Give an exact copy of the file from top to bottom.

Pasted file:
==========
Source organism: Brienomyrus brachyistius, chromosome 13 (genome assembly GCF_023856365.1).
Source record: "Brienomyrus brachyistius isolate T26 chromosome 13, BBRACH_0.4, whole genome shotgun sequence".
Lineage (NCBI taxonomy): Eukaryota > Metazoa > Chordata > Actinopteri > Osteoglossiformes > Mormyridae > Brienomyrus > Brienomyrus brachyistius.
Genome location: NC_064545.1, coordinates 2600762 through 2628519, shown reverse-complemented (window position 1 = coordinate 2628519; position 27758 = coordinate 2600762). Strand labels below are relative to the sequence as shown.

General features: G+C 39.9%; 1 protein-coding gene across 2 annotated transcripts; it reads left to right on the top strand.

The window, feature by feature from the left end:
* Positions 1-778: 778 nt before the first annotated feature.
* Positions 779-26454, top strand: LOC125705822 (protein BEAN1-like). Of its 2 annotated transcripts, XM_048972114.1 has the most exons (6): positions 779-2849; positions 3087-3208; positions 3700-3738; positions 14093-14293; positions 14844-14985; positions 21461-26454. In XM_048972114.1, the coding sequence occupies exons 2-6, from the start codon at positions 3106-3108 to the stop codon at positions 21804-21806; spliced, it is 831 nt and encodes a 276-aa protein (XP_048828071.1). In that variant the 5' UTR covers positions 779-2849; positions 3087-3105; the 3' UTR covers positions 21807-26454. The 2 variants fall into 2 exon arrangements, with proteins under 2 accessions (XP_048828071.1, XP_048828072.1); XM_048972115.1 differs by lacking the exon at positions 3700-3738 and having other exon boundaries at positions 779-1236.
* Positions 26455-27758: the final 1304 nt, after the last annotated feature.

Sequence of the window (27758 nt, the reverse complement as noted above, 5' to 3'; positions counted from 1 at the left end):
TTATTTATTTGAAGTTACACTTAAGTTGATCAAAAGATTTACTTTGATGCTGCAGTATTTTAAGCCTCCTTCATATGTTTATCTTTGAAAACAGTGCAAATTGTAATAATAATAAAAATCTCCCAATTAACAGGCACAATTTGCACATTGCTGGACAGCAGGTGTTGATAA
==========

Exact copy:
Source organism: Brienomyrus brachyistius, chromosome 13 (genome assembly GCF_023856365.1).
Source record: "Brienomyrus brachyistius isolate T26 chromosome 13, BBRACH_0.4, whole genome shotgun sequence".
Lineage (NCBI taxonomy): Eukaryota > Metazoa > Chordata > Actinopteri > Osteoglossiformes > Mormyridae > Brienomyrus > Brienomyrus brachyistius.
Genome location: NC_064545.1, coordinates 2600762 through 2628519, shown reverse-complemented (window position 1 = coordinate 2628519; position 27758 = coordinate 2600762). Strand labels below are relative to the sequence as shown.

General features: G+C 39.9%; 1 protein-coding gene across 2 annotated transcripts; it reads left to right on the top strand.

The window, feature by feature from the left end:
* Positions 1-778: 778 nt before the first annotated feature.
* Positions 779-26454, top strand: LOC125705822 (protein BEAN1-like). Of its 2 annotated transcripts, XM_048972114.1 has the most exons (6): positions 779-2849; positions 3087-3208; positions 3700-3738; positions 14093-14293; positions 14844-14985; positions 21461-26454. In XM_048972114.1, the coding sequence occupies exons 2-6, from the start codon at positions 3106-3108 to the stop codon at positions 21804-21806; spliced, it is 831 nt and encodes a 276-aa protein (XP_048828071.1). In that variant the 5' UTR covers positions 779-2849; positions 3087-3105; the 3' UTR covers positions 21807-26454. The 2 variants fall into 2 exon arrangements, with proteins under 2 accessions (XP_048828071.1, XP_048828072.1); XM_048972115.1 differs by lacking the exon at positions 3700-3738 and having other exon boundaries at positions 779-1236.
* Positions 26455-27758: the final 1304 nt, after the last annotated feature.

Sequence of the window (27758 nt, the reverse complement as noted above, 5' to 3'; positions counted from 1 at the left end):
TTATTTATTTGAAGTTACACTTAAGTTGATCAAAAGATTTACTTTGATGCTGCAGTATTTTAAGCCTCCTTCATATGTTTATCTTTGAAAACAGTGCAAATTGTAATAATAATAAAAATCTCCCAATTAACAGGCACAATTTGCACATTGCTGGACAGCAGGTGTTGATAA